Groove Armada returns after 10 years underground
The critically acclaimed electronic dance duo Groove Armada returns to the world of big beat-funk with the announcement of the band’s first studio album in 10 years, Edge of the Horizon. Having said goodbye to live tours back in 2010, British artists Tom Findlay and Andy Cato reunite to relive their funky past, creating an 11-track LP heavily inspired by the soundtrack of their old tour bus. Replicating a fusion of blends from the ’80s and ’90s, Edge of the Horizon represents an upbeat, collaborative mix of disco, house and old-school party breakbeats irresistible for listeners to get in the groove.
Famously known for originating some of biggest hits of ’90s dance, including “I See You Baby” on Vertigo in 1999 and the Grammy-nominated hit single “Superstylin’,” the duo reveals their newest old school-inspired hit as the first track on the album. “Get Out on the Dancefloor,” featuring Empire of the Sun vocalist Nick Littlemore, combines electronic funk with classic rock, highlighting an emphasis on the nostalgia for ’90s club culture. Between the refrained cymbals and the corky rock of Nick Littlemore’s vocals, this song really takes listener’s out of their seat and onto a 20th-century dance floor. Experimenting with cross-rhythms and syncopation, Edge of the Horizon sees Littlemore featuring again on track three “Tripwire,” but to people’s surprise, his vocals on this track reveal a much more modern edge; presenting people with a strong lyrical hook, this song is hands down the most catchy and alternative track on the album.
Following this track comes “Don’t Give Up,” a perfect song to throw on to start off the morning. One of the softer tracks on the album, it consists of techno pulses and soft vocals with simple yet strong lyrical value. While tracks like “Edge of the Horizon” (feat. She Keeps Bees) and “We’re Free” (feat. Roseau) also combine soft vocals with rhythmic drum beats, Roseau’s voice in “We’re Free” stands out; her vocals create a sensational R&B vibe as a deeper layer to the beat as she sings, “We are stars burning bright/ We are peaks, we reach the sky, you are water giving life.”
For any Daft Punk fans and listeners of the song “Fragments of Time,” they’ll be excited to find Todd Edwards on track seven, “Lover 4 Now,” a classic ’80s groove track. When speaking about this song, Groove Armada explained the specific moment in which it was made: “Ibiza. Poolside at Pikes, that time of evening when day becomes night and anything seems possible.” Listeners get a combination of this transfer from mid-day to night as they listen to “Talk Talk” (feat. James Alexander Bright), which has a classic downtempo house beat mixed with light techno and a combination of deep and high overlapping vocals.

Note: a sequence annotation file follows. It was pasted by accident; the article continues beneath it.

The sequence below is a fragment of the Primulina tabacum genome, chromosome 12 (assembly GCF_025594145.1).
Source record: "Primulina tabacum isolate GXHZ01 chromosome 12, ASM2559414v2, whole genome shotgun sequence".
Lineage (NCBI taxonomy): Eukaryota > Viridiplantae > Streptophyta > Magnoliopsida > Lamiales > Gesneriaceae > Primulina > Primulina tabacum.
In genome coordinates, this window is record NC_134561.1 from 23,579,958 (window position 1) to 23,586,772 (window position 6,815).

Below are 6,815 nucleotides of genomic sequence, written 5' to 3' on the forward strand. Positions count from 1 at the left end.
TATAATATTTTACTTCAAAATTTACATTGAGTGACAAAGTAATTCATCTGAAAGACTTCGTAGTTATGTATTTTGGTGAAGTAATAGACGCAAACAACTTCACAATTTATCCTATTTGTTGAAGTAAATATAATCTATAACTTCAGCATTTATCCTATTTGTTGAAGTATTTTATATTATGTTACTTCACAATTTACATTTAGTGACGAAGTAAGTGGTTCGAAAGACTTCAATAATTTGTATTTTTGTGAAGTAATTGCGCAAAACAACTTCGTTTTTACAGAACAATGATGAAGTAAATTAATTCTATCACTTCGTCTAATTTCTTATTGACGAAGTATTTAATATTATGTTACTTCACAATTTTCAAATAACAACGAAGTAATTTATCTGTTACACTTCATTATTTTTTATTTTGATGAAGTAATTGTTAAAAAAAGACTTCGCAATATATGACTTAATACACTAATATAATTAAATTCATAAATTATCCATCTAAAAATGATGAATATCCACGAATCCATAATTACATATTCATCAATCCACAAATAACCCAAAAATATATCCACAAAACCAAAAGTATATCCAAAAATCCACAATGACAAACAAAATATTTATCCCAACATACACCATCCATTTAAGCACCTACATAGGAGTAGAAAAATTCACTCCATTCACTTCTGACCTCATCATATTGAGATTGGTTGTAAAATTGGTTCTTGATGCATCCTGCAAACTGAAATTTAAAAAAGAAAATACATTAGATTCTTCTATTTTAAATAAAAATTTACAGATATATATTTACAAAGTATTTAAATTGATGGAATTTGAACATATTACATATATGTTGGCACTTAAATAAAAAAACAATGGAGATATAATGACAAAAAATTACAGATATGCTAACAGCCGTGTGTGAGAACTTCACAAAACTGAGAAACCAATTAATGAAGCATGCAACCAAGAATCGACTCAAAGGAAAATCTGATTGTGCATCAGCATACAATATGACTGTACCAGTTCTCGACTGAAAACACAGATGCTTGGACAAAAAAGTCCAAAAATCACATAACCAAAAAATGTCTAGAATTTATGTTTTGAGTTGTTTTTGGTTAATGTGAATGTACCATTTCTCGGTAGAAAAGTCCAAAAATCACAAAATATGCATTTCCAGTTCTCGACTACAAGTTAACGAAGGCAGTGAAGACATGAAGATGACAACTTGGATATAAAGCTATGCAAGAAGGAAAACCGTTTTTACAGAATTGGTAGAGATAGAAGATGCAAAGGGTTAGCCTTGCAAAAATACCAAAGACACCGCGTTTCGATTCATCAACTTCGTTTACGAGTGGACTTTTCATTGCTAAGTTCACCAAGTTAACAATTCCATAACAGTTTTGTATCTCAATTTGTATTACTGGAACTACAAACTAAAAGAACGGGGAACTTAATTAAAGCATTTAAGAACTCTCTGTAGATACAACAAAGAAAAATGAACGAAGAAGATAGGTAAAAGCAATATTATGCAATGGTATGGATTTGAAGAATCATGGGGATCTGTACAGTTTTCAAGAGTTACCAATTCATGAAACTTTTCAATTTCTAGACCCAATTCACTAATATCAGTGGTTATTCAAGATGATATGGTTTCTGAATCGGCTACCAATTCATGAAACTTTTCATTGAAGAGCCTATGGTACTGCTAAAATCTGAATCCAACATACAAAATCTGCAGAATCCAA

The last track is highly significant to the album as it represents the duo’s overall creative theme of ’80s and ’90s nostalgia, reflecting the true origin of dance music following the band’s success. Groove Armada dive deep beyond the general genre of dance music, further reflecting the evolution of electronic dance music since the two began their musical career. “Dance Our Hurt Away” (feat. Paris Brightledge) represents the concept of how individuals used dance as a coping mechanism in the ’90s, as people listen to Brightledge sing, “Dance the pain away.”
Stepping down from the spotlight back in ’10, Cato and Findlay thought they would never make another album under Groove Armada again, but once a musician, always a musician; it took just one special weekend of getting the band back together for their inspiration to stir. The theme for the album came into place, as the two wanted to relive their rock-star memories and hint at the idea that they aren’t getting any younger.
Taking the joy and sadness from the idea that this could potentially be their last record, the artists put in their all to the creation of this album.“During those studio days, the rest of the world shuts down. There’s an intensity, anyone looking in might say madness, that kicks in when we’re totally lost amongst the instruments, synths, and records day and night,” Cato recalled. “But that shared, unspoken feeling that comes when we both know we’ve got it right cuts through as clear as ever.” The intensity from the artists in the studio shines through, as Edge of the Horizon overall represents a modern take on the groovy, fun nostalgia people all miss from the disco age.